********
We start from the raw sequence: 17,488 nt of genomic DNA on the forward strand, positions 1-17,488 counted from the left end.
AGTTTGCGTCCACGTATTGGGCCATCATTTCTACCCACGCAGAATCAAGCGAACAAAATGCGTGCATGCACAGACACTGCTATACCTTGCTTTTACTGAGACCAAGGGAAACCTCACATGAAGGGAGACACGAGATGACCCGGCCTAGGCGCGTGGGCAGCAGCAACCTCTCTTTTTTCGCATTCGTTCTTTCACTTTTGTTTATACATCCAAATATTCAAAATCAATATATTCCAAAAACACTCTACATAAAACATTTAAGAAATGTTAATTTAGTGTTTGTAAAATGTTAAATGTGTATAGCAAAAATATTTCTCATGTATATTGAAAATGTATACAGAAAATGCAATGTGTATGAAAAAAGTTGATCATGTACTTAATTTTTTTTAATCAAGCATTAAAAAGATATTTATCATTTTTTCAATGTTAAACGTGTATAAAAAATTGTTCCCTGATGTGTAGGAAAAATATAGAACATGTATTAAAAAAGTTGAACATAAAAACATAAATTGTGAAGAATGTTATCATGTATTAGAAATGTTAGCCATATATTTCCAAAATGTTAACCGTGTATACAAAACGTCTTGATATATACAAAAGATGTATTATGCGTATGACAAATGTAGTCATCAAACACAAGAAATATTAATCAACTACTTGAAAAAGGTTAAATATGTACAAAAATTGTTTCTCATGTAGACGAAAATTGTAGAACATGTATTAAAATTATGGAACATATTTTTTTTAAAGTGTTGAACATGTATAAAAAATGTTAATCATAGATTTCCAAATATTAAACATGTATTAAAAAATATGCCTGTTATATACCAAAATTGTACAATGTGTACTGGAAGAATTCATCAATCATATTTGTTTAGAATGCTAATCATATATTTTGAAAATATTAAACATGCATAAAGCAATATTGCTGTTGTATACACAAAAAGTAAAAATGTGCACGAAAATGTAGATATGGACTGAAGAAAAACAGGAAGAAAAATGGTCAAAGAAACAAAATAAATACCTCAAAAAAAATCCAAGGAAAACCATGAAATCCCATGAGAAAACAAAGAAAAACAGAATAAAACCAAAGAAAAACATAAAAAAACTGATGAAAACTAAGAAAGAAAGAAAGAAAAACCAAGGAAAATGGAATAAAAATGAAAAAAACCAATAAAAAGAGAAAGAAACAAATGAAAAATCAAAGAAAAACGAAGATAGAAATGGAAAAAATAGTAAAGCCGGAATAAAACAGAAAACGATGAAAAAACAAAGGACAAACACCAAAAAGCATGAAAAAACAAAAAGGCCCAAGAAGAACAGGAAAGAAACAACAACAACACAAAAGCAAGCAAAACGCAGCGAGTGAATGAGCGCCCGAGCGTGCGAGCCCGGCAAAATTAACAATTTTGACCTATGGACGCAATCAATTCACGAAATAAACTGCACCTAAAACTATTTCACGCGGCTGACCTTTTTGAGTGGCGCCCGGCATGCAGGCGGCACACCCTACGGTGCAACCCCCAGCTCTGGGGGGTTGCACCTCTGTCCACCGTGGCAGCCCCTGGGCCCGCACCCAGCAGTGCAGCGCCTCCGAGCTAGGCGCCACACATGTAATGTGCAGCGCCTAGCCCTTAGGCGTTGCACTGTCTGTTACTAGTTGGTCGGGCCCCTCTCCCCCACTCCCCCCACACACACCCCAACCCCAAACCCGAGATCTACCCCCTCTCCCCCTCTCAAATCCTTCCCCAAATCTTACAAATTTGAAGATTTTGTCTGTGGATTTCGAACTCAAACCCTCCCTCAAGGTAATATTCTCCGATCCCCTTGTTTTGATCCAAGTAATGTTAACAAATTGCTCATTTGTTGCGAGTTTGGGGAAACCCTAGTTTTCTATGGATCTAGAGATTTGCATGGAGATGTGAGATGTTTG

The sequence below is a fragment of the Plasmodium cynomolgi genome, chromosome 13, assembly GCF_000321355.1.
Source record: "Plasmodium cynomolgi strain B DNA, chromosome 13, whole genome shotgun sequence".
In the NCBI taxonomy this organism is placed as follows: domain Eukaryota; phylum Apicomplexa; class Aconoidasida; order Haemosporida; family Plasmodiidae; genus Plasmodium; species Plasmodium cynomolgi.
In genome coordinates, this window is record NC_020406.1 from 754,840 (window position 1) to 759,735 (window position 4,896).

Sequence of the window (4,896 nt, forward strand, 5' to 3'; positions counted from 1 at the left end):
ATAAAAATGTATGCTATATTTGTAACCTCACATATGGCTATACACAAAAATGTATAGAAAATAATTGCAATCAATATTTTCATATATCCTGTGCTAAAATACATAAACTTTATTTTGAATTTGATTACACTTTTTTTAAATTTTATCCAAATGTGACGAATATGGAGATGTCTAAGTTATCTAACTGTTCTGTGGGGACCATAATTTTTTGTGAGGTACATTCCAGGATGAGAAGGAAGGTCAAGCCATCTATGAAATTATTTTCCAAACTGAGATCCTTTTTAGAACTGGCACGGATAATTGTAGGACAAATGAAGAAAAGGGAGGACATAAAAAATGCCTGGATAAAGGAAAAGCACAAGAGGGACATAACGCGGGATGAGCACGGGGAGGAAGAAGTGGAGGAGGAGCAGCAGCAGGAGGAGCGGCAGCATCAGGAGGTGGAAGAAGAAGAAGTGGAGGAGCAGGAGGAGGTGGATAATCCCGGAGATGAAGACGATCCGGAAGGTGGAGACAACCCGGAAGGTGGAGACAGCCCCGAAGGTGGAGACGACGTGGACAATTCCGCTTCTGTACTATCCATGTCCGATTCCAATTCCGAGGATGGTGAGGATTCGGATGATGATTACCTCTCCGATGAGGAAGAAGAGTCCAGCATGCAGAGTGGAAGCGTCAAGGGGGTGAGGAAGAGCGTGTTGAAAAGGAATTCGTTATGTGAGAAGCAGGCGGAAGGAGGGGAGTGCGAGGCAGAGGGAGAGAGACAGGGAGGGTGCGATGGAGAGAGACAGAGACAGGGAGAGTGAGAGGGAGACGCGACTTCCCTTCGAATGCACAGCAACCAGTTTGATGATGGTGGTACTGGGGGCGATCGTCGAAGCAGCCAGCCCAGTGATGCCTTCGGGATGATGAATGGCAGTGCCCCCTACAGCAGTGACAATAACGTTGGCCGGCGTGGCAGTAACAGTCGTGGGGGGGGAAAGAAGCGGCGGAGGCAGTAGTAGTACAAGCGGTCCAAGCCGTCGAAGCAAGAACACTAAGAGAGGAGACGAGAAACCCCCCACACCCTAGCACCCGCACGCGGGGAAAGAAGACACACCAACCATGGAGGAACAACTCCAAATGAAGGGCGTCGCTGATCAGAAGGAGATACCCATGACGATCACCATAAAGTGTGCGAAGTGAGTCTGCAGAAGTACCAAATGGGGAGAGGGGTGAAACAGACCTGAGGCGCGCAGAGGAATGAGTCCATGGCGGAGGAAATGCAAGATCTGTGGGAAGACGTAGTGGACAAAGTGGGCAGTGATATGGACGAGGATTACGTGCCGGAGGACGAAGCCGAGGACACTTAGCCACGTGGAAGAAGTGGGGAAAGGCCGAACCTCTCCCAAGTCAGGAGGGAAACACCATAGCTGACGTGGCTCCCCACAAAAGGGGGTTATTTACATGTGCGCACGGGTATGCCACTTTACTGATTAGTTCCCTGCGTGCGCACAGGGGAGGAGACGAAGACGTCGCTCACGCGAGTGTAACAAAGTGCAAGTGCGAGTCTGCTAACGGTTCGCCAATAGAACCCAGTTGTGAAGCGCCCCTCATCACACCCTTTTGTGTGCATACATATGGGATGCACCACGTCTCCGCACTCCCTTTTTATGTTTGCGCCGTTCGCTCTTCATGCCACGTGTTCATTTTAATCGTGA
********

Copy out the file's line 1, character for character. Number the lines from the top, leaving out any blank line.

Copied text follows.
We start from the raw sequence: 17,488 nt of genomic DNA on the forward strand, positions 1-17,488 counted from the left end.